Monday, September 17, 2007

show support for our truths

In a New York Times article titled “Dozens Arrested in Antiwar Protest Near Capital” (changed to “Antiwar Protest Ends with Dozens of Arrests” in later editions—somebody could probably write a paper on that change alone)—even though the actual number of arrests was 189 (dozens indeed!)—David Johnston reports on a rally and march protesting the ongoing US occupation of Iraq.

Along with the strange need to reduce nearly 200 arrests to “dozens,” Johnston (or his editors) contrasts the antiwar protestors—who numbered in the “thousands,” according to the Times—with a counter-demonstration—number unknown (or, at least, unreported) throughout the article. I’m guessing the pro-war counter-demonstration was relatively small, because if it had been larger than the antiwar march, well, that would have been news (at least that’s how I see it), but the way the article is weighted, you’d think it was an even-handed pair of rowdy sports teams going at it on the Capitol Mall.

But I digress just a tiny bit. . . .

The paragraph that set my blood to boil was this one:

“What troubles me, the thing that is so dismaying, is they don’t realize the big picture,” said John Aldins, 54, who came from Media, Pa., with his wife, Karen, and daughter, Rachel, to show their support for the troops. The Aldins have three other children serving in the military. Rachel Aldins will join the Army in the fall to serve as a nurse.

The Aldins, the article poses, are against a redeployment of US troops out of Iraq, so, by the logic of the Times, it seems, the Aldins are showing “their support for the troops.”

Support for what, exactly? Support for the troops shedding this mortal coil? Support for more servicemen and women learning the wonders of modern prosthetics technology?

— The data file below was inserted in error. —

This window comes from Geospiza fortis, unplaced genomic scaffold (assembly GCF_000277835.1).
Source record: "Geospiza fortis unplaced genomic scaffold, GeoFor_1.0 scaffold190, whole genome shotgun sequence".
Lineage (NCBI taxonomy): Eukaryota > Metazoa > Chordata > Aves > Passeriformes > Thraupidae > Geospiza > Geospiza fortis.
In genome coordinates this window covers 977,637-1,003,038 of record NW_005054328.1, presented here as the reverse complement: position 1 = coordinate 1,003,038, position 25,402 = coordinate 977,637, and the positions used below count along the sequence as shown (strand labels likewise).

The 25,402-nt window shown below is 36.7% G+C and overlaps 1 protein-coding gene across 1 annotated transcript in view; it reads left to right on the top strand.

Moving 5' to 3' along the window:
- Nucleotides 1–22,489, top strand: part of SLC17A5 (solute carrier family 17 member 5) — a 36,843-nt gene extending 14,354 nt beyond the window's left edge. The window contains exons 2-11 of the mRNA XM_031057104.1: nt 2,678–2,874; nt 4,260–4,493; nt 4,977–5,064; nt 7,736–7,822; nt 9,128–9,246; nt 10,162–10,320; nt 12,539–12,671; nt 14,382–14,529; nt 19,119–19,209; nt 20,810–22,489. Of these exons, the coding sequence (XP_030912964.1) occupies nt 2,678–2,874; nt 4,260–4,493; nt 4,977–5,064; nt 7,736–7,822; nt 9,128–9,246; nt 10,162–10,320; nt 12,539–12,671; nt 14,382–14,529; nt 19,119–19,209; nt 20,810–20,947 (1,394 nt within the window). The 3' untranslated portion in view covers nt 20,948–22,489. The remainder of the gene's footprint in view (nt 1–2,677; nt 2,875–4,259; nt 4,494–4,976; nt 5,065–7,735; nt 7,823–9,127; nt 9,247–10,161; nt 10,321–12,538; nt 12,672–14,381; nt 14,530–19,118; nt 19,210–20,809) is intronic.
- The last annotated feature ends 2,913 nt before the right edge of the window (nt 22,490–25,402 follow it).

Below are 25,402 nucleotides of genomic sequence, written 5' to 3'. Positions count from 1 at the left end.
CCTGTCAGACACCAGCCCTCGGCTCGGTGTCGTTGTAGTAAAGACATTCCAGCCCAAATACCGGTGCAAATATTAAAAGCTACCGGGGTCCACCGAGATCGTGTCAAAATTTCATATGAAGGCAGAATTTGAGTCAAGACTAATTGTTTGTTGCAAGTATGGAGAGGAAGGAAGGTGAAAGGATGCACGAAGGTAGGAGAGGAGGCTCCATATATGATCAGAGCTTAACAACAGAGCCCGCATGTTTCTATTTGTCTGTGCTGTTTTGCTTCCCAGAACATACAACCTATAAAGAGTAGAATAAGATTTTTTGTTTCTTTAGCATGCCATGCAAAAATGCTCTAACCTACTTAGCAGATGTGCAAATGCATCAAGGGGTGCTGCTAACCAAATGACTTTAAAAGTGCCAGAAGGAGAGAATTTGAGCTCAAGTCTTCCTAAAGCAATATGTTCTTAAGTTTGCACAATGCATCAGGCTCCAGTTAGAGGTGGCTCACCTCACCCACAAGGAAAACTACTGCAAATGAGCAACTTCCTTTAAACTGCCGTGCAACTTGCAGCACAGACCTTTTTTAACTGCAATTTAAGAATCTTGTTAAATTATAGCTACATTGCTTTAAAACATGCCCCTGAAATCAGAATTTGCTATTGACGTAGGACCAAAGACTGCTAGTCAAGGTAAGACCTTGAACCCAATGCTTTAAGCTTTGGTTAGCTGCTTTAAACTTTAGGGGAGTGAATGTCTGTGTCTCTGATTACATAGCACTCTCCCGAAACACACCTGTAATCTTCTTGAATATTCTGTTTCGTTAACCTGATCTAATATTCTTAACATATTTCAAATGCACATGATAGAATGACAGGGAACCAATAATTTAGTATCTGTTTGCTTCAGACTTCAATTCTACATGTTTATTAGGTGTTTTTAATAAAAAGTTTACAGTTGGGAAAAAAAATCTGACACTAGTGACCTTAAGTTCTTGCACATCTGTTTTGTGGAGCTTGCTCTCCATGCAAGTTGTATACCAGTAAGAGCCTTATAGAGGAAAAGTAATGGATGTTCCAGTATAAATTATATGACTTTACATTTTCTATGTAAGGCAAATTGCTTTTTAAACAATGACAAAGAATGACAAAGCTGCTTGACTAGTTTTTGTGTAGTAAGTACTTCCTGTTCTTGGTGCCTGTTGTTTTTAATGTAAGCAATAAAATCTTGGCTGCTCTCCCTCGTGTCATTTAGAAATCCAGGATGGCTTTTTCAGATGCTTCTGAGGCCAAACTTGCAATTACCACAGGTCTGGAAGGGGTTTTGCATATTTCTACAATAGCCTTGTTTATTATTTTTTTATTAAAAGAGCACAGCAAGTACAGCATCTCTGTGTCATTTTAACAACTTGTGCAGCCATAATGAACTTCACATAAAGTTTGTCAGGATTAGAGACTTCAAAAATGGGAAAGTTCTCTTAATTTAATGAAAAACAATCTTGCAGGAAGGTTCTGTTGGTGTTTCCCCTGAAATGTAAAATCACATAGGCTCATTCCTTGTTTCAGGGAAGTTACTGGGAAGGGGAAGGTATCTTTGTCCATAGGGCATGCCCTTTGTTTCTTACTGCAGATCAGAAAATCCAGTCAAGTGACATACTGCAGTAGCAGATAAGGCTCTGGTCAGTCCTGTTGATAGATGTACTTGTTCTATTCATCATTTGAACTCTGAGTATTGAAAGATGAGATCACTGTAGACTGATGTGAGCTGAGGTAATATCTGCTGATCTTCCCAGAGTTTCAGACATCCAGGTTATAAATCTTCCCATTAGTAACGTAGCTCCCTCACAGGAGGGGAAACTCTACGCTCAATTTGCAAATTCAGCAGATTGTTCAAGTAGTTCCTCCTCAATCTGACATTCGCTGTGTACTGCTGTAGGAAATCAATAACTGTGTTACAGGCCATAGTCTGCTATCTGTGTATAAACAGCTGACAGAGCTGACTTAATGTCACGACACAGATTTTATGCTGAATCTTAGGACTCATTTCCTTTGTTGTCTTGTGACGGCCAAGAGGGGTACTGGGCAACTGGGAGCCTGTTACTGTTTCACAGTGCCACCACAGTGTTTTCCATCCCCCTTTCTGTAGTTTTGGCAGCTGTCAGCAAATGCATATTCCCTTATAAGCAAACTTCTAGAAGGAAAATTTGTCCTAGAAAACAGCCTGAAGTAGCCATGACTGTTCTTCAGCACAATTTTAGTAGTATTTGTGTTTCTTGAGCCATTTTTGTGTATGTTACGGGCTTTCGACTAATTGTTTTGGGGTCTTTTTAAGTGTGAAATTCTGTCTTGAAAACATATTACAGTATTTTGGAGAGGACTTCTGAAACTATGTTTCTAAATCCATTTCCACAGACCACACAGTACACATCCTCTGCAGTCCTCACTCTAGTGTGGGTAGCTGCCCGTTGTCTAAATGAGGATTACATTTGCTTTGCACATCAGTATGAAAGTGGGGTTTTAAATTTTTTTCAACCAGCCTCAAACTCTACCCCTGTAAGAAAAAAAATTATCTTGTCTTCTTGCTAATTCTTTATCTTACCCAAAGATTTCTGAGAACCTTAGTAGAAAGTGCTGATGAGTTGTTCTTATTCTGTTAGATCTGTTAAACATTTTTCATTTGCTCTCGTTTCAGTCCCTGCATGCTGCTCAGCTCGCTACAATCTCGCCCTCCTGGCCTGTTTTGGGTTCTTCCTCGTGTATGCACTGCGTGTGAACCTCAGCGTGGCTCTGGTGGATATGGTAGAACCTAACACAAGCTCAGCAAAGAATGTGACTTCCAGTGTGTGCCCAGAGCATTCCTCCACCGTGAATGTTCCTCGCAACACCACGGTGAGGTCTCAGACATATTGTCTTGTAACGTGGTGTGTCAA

Has the New York Times not gotten the memo on this one? Are we really—in September of 2007—are we really still having to teach the Times that you can support the troops by wanting to take them out of harms’ way—by wanting to stop them from being killed for little more than a man’s vanity and a party’s political designs? Do I really need to tell David Johnston and the New York Times that antiwar is not anti-troop.

If the Aldins believe that the only way to “support the troops” is to be pro-war, then they are entitled to such an opinion—but that is their opinion, and the article should make that clear. As written, without a quote to that point, the ignorance, if not the bias, of the article, the reporter, and, dare I say it, the Times is staggeringly clear.

As far as I’m concerned—no, make that “as far as over two-thirds of Americans are concerned,” the very best way to support our troops is to be anti-war. It’s in all the papers. Perhaps someone at the Times should pick one up and read about it.

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